NEW YORK (AP) — A promoter’s lawsuit against FIFA and the U.S. Soccer Federation can proceed toward trial after a lower-court judge had thrown it out, a federal appeals court decided Tuesday.
The 2nd U.S. Circuit Court of Appeals ruled in the lawsuit by Relevant Sports, controlled by Miami Dolphins owner Stephen Ross, after the USSF refused to sanction a league match between Ecuador’s Barcelona and Guayaquil in Miami Gardens, Florida.
In its refusal, the USSF had cited a 2018 FIFA policy that its ruling council “emphasized the sporting principle that official league matches must be played within the territory of the respective member association.”
In a decision written by Judge Raymond J. Lohier Jr., the 2nd Circuit said a three-judge panel disagreed with a lower court judge who said Relevent needed to have evidence to prove that the soccer entities had agreed in advance to adopt the 2018 policy.
"Relevent plausibly alleges that the 2018 Policy reflects a contractual commitment of head-to-head competitors to restrict competition," the appeals court said.
It added that Relevent's lawsuit alleged that the policy itself violates antitrust laws and its implementation provides direct evidence of collusion among the parties.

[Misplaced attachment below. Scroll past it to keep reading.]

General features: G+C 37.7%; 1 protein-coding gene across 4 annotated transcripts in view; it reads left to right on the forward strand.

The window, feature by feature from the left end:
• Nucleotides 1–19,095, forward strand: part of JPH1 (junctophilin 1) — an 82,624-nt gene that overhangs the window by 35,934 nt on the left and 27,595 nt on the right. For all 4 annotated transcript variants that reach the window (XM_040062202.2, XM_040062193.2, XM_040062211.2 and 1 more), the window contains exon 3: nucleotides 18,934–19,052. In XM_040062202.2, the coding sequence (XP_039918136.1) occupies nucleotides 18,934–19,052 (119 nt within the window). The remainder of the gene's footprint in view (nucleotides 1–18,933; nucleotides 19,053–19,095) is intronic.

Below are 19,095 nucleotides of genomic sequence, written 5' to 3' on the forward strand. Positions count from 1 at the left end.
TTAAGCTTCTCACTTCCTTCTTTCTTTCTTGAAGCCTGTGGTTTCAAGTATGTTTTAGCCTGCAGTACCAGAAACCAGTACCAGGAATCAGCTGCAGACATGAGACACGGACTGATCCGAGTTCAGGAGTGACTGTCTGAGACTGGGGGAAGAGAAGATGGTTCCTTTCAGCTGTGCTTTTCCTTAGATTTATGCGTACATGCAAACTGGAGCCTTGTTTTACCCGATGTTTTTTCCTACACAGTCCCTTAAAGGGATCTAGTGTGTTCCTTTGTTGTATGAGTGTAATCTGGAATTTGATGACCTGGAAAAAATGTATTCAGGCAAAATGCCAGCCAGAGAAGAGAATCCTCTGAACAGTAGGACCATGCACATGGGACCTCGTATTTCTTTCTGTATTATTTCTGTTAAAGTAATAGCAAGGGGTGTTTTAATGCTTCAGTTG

The 2nd Circuit rejected arguments by FIFA that it isn't subject to a lawsuit in New York. It said the USSF is FIFA's agent and transactions substantial business on behalf of FIFA in New York.
Relevent had first sued in 2019 over the issue in New York Supreme Court after the USSF refused to sanction the 2018-19 league match between Barcelona and Guayaquil.
It later withdrew the state lawsuit and brought the claims to federal court, also in 2019, citing antitrust law.
In 2020, the U.S. Justice Department warned FIFA that a prohibition against staging league matches internationally could violate American antitrust laws.
“Today’s ruling is an important victory for both American soccer and the global growth of the game," Relevent said in a statement. “By paving the way for the best teams and players from football clubs around the world to compete in competitive matches in the United States, more fans will have the chance to witness the sport being played at its highest level and directly experience all that it has to offer.”
Relevent added “there’s still additional work ahead to make this vision a reality.”
FIFA said in a statement that it “will review the written decision by the U.S. Court of Appeals before deciding next steps."
USSF CEO JT Batson did not respond to a request for comment.
Relevent is represented by Jeffrey Kessler, the lawyer retained by members of the U.S. women’s national soccer team who settled their wage and gender discrimination lawsuit against the USSF for $24 million.
Associated Press Sports Writer Ron Blum works in New York.
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